Darrell Wilson

Publication Details

  • Response to nocturnal alarms using a real-time glucose sensor. Diabetes technology & therapeutics Buckingham, B., Block, J., Burdick, J., Kalajian, A., Kollman, C., Choy, M., Wilson, D. M., Chase, P. 2005; 7 (3): 440-447

    Abstract:

    The objective of this study was to determine how subjects responded to alarms for hypo- and hyperglycemia while they were sleeping.Twenty subjects with type 1 diabetes (4-17 years old) were admitted to a clinical research center for approximately 24 h. Each subject wore two GlucoWatch G2 Biographers (GW2B) (Cygnus, Inc., Redwood City, CA) and was videotaped using an infrared camera from 9 p.m. to 7 a.m. The videotapes were reviewed to determine if the GW2B alarms were audible on the tape and to document the subject's response to the alarms. Because many alarms can occur surrounding a change in blood glucose, GW2B alarm "events" are defined as a one or more alarms separated from previous alarms by more than 30 min.Downloaded data from the biographers identified 240 individual alarms, 75% of which occurred while the subject was sleeping. Of the 240 alarms 68% were audible on the videotape. Subjects awoke to 29% of individual alarms and to 66% of alarm events. Subjects 4-6 years old responded to 17% of alarms, 7-11 year olds responded to 20% of alarms, adolescents responded to 53% of alarms, and parents responded to 37% of alarms. Subjects awoke to 40% of the first alarm during the night, but to only 28% of subsequent alarms. There were 11 events when the glucose was confirmed to be < or = 70 mg/dL, and in each case the subject was awoken. Fifty-five percent of alarm events occurred when there was no hypo- or hyperglycemia confirmed by a reference glucose value.Subjects awoke to 29% of individual alarms and to 66% of alarm events. Subjects awoke during all alarm events when hypoglycemia was confirmed, but there was a high incidence of false alarms.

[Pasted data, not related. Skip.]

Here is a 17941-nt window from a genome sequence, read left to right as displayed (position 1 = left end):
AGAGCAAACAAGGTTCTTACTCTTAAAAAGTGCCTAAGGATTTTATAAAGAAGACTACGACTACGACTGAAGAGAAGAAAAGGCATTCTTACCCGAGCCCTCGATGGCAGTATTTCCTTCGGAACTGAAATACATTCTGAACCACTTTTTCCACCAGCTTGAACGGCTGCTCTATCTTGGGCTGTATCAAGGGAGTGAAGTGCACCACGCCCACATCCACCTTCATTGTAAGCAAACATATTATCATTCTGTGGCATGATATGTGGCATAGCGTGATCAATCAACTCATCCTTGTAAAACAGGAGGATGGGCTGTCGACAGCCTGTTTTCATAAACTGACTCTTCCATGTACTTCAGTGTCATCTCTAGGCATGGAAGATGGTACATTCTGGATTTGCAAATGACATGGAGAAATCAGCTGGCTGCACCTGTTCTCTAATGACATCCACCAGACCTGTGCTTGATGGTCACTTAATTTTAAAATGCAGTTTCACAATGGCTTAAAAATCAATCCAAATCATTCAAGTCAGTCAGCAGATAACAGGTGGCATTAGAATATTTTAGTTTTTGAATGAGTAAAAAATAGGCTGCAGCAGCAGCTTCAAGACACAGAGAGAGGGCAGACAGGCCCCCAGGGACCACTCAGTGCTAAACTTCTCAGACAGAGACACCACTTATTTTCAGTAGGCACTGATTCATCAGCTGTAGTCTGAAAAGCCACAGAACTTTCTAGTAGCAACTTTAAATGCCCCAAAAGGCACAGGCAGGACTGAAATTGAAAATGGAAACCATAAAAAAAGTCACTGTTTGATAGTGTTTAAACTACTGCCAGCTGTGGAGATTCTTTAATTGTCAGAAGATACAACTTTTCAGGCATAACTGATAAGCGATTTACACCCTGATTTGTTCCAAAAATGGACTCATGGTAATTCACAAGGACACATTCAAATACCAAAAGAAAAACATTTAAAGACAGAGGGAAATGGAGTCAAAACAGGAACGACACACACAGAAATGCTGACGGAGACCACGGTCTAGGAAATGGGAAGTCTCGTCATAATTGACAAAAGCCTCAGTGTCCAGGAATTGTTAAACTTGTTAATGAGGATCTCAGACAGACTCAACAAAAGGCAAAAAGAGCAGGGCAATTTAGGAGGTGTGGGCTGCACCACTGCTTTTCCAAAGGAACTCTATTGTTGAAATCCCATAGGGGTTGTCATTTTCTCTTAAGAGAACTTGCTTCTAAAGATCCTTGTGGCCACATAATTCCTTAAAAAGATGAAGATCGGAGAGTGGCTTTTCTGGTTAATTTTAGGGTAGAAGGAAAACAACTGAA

View details for PubMedID 15929675

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